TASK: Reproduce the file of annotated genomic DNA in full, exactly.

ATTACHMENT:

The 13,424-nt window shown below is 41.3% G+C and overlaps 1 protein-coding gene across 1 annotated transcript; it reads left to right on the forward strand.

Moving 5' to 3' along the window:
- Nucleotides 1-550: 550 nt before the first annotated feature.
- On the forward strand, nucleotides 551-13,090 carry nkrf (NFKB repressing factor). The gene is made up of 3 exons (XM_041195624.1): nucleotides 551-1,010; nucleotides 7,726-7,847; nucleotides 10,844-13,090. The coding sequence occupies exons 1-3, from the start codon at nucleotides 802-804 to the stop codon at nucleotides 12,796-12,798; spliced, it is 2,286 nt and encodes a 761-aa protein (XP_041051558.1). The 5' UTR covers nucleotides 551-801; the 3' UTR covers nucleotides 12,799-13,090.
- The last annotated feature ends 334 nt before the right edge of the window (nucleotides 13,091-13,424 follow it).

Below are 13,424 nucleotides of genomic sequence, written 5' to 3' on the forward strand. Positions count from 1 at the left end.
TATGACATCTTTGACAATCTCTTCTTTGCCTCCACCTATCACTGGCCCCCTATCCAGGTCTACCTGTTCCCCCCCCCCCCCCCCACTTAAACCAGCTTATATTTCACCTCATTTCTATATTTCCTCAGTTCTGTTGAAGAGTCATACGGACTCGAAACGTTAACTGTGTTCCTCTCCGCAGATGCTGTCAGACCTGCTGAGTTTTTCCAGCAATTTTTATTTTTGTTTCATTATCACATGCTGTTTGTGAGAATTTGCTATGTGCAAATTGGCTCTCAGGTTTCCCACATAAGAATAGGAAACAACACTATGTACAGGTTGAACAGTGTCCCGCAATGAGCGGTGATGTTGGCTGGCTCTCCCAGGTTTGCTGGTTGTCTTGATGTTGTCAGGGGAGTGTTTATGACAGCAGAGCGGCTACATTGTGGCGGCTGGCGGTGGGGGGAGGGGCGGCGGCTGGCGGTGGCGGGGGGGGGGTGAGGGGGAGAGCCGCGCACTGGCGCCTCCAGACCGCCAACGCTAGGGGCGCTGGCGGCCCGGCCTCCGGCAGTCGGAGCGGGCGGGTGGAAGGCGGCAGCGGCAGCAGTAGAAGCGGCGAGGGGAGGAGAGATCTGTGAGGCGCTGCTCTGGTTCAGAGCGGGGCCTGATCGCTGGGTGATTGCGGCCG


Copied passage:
The 13,424-nt window shown below is 41.3% G+C and overlaps 1 protein-coding gene across 1 annotated transcript; it reads left to right on the forward strand.

Moving 5' to 3' along the window:
- Nucleotides 1-550: 550 nt before the first annotated feature.
- On the forward strand, nucleotides 551-13,090 carry nkrf (NFKB repressing factor). The gene is made up of 3 exons (XM_041195624.1): nucleotides 551-1,010; nucleotides 7,726-7,847; nucleotides 10,844-13,090. The coding sequence occupies exons 1-3, from the start codon at nucleotides 802-804 to the stop codon at nucleotides 12,796-12,798; spliced, it is 2,286 nt and encodes a 761-aa protein (XP_041051558.1). The 5' UTR covers nucleotides 551-801; the 3' UTR covers nucleotides 12,799-13,090.
- The last annotated feature ends 334 nt before the right edge of the window (nucleotides 13,091-13,424 follow it).

Below are 13,424 nucleotides of genomic sequence, written 5' to 3' on the forward strand. Positions count from 1 at the left end.
TATGACATCTTTGACAATCTCTTCTTTGCCTCCACCTATCACTGGCCCCCTATCCAGGTCTACCTGTTCCCCCCCCCCCCCCCCACTTAAACCAGCTTATATTTCACCTCATTTCTATATTTCCTCAGTTCTGTTGAAGAGTCATACGGACTCGAAACGTTAACTGTGTTCCTCTCCGCAGATGCTGTCAGACCTGCTGAGTTTTTCCAGCAATTTTTATTTTTGTTTCATTATCACATGCTGTTTGTGAGAATTTGCTATGTGCAAATTGGCTCTCAGGTTTCCCACATAAGAATAGGAAACAACACTATGTACAGGTTGAACAGTGTCCCGCAATGAGCGGTGATGTTGGCTGGCTCTCCCAGGTTTGCTGGTTGTCTTGATGTTGTCAGGGGAGTGTTTATGACAGCAGAGCGGCTACATTGTGGCGGCTGGCGGTGGGGGGAGGGGCGGCGGCTGGCGGTGGCGGGGGGGGGGTGAGGGGGAGAGCCGCGCACTGGCGCCTCCAGACCGCCAACGCTAGGGGCGCTGGCGGCCCGGCCTCCGGCAGTCGGAGCGGGCGGGTGGAAGGCGGCAGCGGCAGCAGTAGAAGCGGCGAGGGGAGGAGAGATCTGTGAGGCGCTGCTCTGGTTCAGAGCGGGGCCTGATCGCTGGGTGATTGCGGCCG